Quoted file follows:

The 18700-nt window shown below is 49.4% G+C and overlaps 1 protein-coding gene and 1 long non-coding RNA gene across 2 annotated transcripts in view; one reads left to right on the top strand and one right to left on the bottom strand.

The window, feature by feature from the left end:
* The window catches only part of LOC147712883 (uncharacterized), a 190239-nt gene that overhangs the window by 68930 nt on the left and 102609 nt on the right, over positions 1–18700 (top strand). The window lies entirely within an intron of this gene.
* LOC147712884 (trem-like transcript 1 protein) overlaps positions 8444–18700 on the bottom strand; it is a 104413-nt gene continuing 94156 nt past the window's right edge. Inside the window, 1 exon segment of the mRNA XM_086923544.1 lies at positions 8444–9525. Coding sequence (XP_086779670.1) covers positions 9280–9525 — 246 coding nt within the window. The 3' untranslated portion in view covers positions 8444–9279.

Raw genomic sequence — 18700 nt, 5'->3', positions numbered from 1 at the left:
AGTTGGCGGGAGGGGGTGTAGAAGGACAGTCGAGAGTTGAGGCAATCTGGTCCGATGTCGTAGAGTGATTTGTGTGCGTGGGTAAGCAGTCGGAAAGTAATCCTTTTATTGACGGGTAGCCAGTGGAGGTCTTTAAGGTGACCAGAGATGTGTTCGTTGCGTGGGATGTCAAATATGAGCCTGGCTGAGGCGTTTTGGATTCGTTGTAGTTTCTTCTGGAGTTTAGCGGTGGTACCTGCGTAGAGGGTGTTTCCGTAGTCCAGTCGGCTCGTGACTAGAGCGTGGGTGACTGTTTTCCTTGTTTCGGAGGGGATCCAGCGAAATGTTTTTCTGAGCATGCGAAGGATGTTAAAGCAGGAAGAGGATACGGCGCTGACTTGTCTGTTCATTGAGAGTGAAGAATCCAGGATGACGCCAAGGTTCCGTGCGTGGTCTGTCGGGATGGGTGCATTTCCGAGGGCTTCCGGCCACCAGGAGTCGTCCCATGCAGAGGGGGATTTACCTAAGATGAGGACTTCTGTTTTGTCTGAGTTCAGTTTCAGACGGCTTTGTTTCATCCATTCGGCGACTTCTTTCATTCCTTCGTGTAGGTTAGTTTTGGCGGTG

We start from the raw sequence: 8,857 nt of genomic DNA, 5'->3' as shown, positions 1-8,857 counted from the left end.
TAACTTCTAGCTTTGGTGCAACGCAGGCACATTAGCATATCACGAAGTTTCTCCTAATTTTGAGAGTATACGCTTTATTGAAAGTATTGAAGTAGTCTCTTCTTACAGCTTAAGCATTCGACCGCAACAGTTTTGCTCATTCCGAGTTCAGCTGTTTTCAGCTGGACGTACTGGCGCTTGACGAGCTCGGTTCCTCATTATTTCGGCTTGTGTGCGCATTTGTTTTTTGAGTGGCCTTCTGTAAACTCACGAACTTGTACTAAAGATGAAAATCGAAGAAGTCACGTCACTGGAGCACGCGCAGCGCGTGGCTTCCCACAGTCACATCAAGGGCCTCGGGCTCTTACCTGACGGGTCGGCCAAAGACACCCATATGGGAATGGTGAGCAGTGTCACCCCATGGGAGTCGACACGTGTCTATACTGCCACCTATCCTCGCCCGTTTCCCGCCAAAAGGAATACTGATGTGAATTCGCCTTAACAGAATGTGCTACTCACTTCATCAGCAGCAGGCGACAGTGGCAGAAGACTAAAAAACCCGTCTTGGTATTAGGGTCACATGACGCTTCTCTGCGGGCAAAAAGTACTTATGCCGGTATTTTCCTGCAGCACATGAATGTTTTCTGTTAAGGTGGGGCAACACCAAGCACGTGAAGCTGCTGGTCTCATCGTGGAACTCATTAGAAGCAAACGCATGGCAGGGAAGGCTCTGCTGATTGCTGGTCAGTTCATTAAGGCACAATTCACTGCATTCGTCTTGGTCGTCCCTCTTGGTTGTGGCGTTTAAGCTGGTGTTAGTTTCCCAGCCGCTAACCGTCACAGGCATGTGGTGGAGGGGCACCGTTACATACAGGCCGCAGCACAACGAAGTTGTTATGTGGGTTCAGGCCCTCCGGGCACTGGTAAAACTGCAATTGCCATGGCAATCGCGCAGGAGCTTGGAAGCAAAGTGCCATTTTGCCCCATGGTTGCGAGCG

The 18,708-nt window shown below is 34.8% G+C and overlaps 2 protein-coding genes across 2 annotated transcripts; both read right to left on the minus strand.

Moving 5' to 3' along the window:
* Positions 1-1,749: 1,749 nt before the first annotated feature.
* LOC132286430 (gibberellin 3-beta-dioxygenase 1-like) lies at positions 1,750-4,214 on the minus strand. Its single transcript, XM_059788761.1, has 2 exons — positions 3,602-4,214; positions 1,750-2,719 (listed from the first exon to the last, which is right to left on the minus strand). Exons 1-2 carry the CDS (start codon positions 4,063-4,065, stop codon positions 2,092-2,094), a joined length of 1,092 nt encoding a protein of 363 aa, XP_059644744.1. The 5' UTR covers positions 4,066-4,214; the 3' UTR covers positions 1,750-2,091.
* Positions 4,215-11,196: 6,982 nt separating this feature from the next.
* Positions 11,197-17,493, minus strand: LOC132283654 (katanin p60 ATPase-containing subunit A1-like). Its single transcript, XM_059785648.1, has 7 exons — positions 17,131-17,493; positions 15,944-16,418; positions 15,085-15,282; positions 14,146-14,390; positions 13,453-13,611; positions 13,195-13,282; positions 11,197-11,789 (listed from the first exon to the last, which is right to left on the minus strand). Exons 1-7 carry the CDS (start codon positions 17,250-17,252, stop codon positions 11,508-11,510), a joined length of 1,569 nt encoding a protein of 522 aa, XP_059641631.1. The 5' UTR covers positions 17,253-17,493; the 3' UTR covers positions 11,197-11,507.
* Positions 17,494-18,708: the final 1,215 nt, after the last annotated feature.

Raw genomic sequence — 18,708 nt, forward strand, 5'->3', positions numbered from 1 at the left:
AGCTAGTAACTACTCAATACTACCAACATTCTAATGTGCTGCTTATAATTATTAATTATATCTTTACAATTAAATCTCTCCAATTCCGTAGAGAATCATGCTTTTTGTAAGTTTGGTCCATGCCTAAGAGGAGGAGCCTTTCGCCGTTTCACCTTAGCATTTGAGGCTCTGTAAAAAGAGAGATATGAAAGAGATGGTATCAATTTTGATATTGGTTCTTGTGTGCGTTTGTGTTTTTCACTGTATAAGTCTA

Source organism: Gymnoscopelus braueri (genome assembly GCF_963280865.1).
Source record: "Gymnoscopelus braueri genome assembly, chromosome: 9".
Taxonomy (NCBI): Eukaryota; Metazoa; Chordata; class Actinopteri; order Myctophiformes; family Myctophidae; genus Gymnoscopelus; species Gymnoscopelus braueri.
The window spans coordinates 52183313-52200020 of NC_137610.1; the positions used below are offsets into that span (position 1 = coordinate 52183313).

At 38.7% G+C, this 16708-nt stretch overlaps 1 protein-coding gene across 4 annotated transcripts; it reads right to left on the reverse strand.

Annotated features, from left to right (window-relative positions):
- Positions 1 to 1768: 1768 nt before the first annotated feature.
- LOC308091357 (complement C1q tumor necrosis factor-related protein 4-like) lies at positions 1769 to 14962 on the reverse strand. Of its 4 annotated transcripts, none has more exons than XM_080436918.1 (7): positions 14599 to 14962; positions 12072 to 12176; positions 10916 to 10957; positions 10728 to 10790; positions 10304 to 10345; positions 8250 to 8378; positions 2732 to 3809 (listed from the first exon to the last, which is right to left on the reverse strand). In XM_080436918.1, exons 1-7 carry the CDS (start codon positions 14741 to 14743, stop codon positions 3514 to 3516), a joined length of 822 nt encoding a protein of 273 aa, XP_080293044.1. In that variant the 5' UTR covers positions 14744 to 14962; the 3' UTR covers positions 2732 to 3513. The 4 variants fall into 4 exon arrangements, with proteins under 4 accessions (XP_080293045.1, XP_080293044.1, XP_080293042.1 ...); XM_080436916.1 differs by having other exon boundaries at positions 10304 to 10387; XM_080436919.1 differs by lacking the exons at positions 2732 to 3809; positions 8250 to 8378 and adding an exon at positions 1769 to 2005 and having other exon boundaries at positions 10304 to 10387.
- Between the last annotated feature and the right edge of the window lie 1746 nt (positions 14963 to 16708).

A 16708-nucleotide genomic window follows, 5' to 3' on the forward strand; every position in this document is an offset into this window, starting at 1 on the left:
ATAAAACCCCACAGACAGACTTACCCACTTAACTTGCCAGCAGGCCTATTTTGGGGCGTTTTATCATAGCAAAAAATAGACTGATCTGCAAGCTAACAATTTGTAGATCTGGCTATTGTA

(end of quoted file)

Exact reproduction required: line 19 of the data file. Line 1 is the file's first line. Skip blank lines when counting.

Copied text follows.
Source record: "Gymnoscopelus braueri genome assembly, chromosome: 9".